A pamphlet about the Seal of Biliteracy states that the distinction “is awarded to graduating seniors who during their studies in Madison City Schools prove proficiency in English and one or more other languages. The achievement demonstrates the student’s proficiency in both social (speaking and listening) and academic (reading and writing) uses of language.”
Since Hampton has been doing just that, he has already filled out the application for the Seal of Biliteracy and will become one of the first students in Madison to earn the recognition. “I’m really excited on that end and really honored to be one of the first few people to do that so far,” he added.
Though some may think Parker’s goal to have all students graduate with proficiency in another language is ambitious, students like Hampton continue to demonstrate that it is possible. He may have already succeeded in all French courses, but he isn’t stopping there. Hampton said he is also taking Spanish I this semester and plans to continue his Spanish studies at Auburn University.
For those who are currently studying a language or even considering whether they want to do so, Hampton shared a few words of advice and encouraged people to “follow their heart” when picking a language to study.
“One thing I would say is to be patient with yourself in learning the language,” he said. “There’s going to be times where you mess up. I mess up all the time, you know? There’s always things that you’re not going to know how to say. The key is not to get discouraged but to be patient with yourself. If you’re not patient with yourself, you’re more likely to give up, but you have to give yourself time to just look at it, to learn it, and most importantly, to use it and to not be afraid to use it, but to try your best.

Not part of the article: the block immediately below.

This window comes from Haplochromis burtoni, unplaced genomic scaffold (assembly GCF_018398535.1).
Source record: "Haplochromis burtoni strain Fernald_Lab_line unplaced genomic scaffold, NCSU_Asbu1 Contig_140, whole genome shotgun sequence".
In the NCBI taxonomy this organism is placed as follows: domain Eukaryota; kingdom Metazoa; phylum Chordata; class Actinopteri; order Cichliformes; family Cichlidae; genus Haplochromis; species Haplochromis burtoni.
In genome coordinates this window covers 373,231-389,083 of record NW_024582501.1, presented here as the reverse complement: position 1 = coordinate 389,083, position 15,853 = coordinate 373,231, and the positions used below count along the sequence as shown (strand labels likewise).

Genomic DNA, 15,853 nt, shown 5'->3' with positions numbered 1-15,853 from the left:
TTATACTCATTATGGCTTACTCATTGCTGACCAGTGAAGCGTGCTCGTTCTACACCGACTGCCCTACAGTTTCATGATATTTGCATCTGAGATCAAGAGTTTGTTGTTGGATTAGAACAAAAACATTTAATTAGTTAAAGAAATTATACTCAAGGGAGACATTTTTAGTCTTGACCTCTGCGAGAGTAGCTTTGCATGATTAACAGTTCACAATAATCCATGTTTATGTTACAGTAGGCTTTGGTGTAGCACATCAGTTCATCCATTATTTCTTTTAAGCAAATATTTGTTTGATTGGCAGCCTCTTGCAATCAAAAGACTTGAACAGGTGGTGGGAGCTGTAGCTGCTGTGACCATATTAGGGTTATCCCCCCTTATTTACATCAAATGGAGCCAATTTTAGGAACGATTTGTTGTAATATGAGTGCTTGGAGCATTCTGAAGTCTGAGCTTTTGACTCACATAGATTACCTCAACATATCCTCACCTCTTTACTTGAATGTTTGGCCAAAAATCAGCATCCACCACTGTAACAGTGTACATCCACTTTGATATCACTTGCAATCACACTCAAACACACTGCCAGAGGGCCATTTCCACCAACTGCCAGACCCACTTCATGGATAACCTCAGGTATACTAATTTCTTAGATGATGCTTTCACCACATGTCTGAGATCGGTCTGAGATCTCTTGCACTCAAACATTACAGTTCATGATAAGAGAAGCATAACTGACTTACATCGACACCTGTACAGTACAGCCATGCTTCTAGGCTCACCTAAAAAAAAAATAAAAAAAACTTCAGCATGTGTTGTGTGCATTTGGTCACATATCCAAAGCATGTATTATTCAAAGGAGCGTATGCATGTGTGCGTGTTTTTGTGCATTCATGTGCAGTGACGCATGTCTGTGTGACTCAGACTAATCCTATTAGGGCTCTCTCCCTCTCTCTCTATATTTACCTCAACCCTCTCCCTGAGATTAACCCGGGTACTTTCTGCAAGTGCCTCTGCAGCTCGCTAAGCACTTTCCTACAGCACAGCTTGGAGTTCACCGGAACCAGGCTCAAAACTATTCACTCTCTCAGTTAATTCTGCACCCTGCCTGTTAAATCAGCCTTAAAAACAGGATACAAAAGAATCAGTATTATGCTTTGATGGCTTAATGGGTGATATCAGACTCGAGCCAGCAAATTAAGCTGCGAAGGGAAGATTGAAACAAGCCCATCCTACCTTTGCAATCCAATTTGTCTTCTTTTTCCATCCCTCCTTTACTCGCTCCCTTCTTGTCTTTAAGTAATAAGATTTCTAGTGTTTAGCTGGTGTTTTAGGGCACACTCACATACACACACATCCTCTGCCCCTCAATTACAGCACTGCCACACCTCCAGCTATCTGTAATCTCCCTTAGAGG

“I know there have been a lot of people in my French classes who aren’t confident in their speaking, aren’t confident in their writing, and it holds them back because they’re scared to make mistakes, but I think the biggest thing is to see past that and (realize) that everybody is going to make mistakes.”
As he prepares to study landscape architecture in college and build on his Spanish, Hampton said he will take with him several lessons from his classes at Bob Jones. In addition to learning to challenge himself, he said Bob Jones has also taught him how to be resourceful in finding other outlets to keep up his skills. With that, he has also learned to work hard, set goals, remain true to them and be consistent in his efforts to reach them.
“It really is a journey, and it does take some patience, and it takes hard work, but it’s definitely been rewarding for me,” he said.
For more information on the Seal of Biliteracy, visit sealofbiliteracy.org.